I use a pilot analogy.....Something like this......I want you to think about the last time you flew on a plane.....when things were smooth you had no worries enjoying the movie and free drinks.....then you look outside and you see a storm brewing the plane starts shaking when you look out the window you see the wings flexing up and down.....just about the time when you question whether or not flying was the right choice the pilot speaks on the over com and explains that were experiencing a little turbulence and asks everyone to return to their seat and buckle up but everything is fine and we will be out of this in no time.....then while nodding my head I say.....isn't it nice to know you have a experienced pilot at the controls to take you through the storm?  After they say yes I go on with.....I want you to think of me as your pilot....when the market is doing great you wont think of me at all....but when times get rough you will be getting a call from me telling you that everything is going to be ok just fasten your seatbelt and we will be out of this in no time.


Works well for me.....

Mar 30, 2008 1:10 am

If you needed surgery, would you go to the cheapest doctor or the best doctor. (wait for answer) Costs are only an issue in the absence of value, and I provide tremendous value to my clients.  This includes understanding your goals; helping you understand the risks involved in any investment whether that be stocks, bonds, or even CD's;(will ask what risks in CDs) continual monitoring of your situation ongoing to make sure we are achieving YOUR goals;(let him know this is about him) making sure your wife is taken care of if something should happen to you; (he hasn't thought of this, if he manages his money and dies, what does his wife do) developing strategies to pass your assets on to your children when the time comes;(implying money will be left over) and giving unemotional objective advice.(he is not interested in this but you should say it)  The most important aspect of planning for your retirement is having a disciplined strategy and adhering to that strategy. (have a story about investment returns vs. investor returns or the Fidelity study of DIY investors vs. investors with an advisor) Without a plan, it does not matter how cheap your investment costs are.  Now before I can perform surgery, I need to do a check up and assess your personal situation as everyones individual needs are different.  At the end of this assessment (sp?) I will give you my recomendations to achieve your goals and we will discuss the different pricing options available to you.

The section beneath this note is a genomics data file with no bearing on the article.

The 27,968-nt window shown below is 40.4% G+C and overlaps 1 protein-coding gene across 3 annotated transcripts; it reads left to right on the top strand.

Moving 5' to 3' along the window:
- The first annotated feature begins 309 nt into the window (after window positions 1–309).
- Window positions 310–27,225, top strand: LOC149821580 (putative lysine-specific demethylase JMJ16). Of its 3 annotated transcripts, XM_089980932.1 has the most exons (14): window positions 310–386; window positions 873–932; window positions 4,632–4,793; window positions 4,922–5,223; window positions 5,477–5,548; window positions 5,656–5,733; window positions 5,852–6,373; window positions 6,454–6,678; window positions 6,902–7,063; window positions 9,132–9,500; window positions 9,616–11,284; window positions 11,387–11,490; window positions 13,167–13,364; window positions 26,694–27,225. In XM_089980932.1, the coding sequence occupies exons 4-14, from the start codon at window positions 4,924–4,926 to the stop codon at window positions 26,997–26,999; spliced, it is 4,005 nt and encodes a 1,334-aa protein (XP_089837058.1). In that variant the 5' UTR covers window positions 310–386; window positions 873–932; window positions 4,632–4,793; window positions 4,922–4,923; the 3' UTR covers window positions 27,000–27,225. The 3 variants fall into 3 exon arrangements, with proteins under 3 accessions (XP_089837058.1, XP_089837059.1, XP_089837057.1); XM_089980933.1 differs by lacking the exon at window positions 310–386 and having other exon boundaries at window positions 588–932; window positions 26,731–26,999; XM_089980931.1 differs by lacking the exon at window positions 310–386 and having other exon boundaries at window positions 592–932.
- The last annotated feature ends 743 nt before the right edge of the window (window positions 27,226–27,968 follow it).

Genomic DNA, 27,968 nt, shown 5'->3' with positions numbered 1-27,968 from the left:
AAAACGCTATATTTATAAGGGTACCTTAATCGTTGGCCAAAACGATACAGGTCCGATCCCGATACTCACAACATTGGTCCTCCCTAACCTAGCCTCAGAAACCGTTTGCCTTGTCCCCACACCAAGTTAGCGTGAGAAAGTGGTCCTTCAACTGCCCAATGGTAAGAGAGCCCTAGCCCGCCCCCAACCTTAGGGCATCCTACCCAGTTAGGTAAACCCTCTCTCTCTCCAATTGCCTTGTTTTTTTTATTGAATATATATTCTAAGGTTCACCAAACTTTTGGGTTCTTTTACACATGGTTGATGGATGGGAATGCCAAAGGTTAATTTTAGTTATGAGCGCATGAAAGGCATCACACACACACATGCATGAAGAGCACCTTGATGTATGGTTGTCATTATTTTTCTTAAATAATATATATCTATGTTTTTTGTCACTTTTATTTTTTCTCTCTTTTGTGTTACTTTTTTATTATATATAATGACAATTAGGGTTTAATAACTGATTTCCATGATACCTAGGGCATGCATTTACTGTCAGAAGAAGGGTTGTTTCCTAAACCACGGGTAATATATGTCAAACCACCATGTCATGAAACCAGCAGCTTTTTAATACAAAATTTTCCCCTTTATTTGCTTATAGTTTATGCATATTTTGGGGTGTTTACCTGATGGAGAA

I may have also asked right out of the gate what are favorable costs.

Mar 30, 2008 1:17 am

BTW, retired and money in 401k does not make a qualified prospect.  He needs to have an immediate need and it does not sound like he feels he has an immediate need.  Curious, did he approach you or you approach him.  If he approached you ignore this entire post.  Get his mind off cost on to value.

Mar 30, 2008 2:35 am

Hey thanks all of you for taking the time to write that.  It was very helpful and I'll probably use some of it when I meet him again.

 
If I can appreciate stories or analogies to understand something I believe that our clients and prospects like the visuals too.  Apart from the analytics of the biz, we basically communicate for a living and reading the actual conversations are helpful to me.  I hope they are helpful to others here as well.
 
So let's see some more coming! 
Mar 30, 2008 2:49 am
Bluetang: